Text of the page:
Friday, 31 July 2015

Rural Oxfordshire

The idea was to leave Thrupp early this morning and be the first to moor on the services block.  Unfortunately another couple had the same idea and their water tank was empty.  Actually they told us the water pump was sucking the rust of the bottom of the tank.

Thrupp is a lovely location, well maintained and where the mooring rules are enforced.  We have no problem with that.

Our mooring last night was very close to The Jolly Boatman pub.  Being a Wednesday night there wasn’t much of a crowd outside the pub.


It took almost an hour for the other boat to fill their water tank and by then a 3rd boat had arrived wanting water.  It took us less than 15 minutes to top up the tank, however Jan didn’t miss the opportunity to put on a load of washing while we waited.  This meant we left with a full tank.

Someone had dragged two bikes from the canal near Shipton Bridge and left them beside the dog poo bin for collection.

canal bikes

I have my doubts about the bikes being collected and suspect it’s more likely they will end up back in the canal!

The first lock of the day was Shipton Weir Lock.  It has a very strange shape being quite wide with only a small fall in water levels between full and empty.  When you exit the upstream side you’re out onto the River Cherwell. 

shipton weir lock

The reason for the wide lock becomes apparent when you realise the River Cherwell is the water source for the canal to Oxford.  If the lock was the conventional width, but with a fall of only 18 inches, then the canal might rapidly run out of water.  Making the lock wider ensures a conventional lock’s worth of water enters the canal each time it is used.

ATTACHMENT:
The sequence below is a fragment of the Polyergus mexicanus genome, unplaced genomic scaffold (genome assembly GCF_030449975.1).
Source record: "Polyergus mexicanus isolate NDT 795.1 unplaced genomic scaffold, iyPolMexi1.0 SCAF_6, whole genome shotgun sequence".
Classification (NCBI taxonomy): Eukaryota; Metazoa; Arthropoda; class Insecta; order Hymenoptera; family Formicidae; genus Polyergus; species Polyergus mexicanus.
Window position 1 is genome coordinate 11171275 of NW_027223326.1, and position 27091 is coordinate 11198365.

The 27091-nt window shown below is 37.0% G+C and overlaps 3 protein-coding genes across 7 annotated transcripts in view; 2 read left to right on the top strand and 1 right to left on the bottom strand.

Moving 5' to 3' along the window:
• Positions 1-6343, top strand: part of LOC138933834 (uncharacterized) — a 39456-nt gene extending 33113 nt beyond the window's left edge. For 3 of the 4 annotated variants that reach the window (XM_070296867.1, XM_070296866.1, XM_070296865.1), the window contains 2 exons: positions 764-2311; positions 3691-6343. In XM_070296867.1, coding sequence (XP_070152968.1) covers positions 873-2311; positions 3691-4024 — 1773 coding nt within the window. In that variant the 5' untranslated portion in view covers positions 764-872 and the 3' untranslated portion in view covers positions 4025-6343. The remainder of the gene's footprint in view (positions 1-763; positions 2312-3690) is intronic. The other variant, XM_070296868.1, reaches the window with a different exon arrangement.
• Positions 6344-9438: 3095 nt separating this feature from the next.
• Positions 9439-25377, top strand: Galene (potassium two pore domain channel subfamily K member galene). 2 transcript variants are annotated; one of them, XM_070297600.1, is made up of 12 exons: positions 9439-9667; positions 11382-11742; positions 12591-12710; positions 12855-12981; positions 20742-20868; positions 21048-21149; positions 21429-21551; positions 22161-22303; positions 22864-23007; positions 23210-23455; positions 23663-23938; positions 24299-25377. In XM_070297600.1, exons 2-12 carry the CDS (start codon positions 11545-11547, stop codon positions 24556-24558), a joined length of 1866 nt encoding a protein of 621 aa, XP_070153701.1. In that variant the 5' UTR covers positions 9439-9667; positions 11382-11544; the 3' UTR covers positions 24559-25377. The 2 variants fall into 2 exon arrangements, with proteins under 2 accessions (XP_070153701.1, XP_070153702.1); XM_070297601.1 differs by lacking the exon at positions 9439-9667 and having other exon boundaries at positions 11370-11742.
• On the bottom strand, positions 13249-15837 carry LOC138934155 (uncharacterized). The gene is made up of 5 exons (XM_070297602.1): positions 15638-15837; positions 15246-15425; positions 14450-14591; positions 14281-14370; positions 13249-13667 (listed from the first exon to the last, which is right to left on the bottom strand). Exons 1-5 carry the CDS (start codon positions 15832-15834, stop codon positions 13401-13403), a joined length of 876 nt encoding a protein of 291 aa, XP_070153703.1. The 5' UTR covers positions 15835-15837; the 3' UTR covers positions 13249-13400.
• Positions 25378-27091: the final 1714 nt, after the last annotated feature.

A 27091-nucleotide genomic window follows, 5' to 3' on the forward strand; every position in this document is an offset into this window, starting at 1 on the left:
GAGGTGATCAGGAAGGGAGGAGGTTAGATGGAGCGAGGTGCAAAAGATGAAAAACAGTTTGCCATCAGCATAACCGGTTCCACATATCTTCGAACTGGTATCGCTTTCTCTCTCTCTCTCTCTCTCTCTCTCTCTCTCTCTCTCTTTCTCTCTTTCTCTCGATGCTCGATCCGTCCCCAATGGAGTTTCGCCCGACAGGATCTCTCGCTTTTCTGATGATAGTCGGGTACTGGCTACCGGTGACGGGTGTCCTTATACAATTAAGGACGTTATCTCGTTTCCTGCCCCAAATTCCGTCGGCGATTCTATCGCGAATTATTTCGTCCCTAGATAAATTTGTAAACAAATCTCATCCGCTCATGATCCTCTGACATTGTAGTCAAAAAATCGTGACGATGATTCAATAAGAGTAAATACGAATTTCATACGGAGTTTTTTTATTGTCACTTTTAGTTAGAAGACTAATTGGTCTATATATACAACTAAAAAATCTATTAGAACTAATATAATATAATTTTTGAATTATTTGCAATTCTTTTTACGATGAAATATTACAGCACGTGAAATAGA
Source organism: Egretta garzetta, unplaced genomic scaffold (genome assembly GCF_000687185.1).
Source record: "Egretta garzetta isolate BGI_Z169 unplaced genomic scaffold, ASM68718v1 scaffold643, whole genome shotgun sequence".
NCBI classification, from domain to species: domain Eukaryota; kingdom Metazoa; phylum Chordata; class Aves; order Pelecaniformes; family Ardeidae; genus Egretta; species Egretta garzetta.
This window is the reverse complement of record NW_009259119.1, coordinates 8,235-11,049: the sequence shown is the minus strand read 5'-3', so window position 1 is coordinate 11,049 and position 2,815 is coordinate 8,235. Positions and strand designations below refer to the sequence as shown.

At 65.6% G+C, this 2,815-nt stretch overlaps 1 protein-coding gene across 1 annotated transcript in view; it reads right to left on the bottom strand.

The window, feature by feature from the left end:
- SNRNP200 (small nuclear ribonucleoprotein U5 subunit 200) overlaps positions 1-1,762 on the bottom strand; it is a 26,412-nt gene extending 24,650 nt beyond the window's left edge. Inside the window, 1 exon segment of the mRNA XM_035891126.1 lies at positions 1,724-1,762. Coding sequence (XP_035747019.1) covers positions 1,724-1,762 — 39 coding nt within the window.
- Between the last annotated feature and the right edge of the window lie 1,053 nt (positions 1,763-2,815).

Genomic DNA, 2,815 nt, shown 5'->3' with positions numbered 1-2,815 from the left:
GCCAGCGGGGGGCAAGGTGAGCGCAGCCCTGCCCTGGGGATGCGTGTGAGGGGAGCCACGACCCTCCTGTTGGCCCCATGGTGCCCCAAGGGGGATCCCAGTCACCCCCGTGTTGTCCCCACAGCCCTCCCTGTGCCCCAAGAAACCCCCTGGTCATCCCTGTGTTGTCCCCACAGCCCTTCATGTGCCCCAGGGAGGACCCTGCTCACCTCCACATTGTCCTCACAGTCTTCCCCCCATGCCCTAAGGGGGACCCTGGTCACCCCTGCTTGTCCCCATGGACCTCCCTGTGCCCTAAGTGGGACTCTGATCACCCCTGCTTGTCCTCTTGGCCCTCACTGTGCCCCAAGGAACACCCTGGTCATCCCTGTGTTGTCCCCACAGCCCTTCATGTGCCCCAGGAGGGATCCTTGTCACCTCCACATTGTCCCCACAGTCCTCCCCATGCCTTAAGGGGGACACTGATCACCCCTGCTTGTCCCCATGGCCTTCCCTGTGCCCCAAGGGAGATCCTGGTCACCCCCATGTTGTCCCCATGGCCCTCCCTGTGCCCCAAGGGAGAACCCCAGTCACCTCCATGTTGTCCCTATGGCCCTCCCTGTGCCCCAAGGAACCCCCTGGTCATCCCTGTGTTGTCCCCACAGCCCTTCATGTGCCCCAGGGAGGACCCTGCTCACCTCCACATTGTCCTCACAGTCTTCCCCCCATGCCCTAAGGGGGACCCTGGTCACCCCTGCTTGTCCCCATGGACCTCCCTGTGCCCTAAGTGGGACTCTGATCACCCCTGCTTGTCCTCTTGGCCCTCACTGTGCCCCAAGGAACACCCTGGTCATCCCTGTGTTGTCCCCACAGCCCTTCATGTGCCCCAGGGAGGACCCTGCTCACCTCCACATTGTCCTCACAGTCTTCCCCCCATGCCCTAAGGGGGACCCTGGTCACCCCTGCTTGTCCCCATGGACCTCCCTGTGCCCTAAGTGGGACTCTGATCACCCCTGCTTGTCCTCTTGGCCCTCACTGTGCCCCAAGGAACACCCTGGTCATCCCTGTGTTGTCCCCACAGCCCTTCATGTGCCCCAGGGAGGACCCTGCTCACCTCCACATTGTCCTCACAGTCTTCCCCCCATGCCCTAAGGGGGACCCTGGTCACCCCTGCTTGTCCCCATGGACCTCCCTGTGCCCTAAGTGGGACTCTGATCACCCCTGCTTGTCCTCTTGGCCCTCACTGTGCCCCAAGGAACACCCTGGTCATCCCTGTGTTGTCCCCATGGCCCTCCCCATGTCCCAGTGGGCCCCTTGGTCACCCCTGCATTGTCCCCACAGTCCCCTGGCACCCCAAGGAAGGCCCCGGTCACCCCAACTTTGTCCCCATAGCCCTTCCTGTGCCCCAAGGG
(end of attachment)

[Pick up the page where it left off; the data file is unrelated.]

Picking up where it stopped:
We were cruising along when I had to frantically reach for my camera to take a photo of this red van parked in the trees beside the canal.

old van

After three hours of cruising we found ourselves a quiet rural mooring.  I went for a walk and didn’t see a building around for two kilometres.

tonights mooring sml

During the walk I came upon this cast iron marker with the letters DIS on it.  My guess is it is a distance marker.


Then I came upon this stone marker which is so old any markings have eroded with the passing of time.

old distance marker

It’s interesting that sometimes you see things when cruising which are not seen when walking.  And when walking you see things not usually observed from the boat.  I would not have seen either of these markers from the boat.


Ade said...

What an idilic mooring you have Tom oh to be in England in a rural surroundings.

Sue said...

There are various interpretations of your 'DIS' stone if you take a look at this blog...

Tom and Jan said...

Ade I didn't see a single building during yesterday's evening walk! Very peaceful and quiet!

Tom and Jan said...

Hi Sue,

I may just find the time to measure the distance between the marker and the lock to confirm or rebut one of the theories

KevinTOO said...

Oh no... don't start 'DIS' debate again, please... LOL

Tom and Jan said...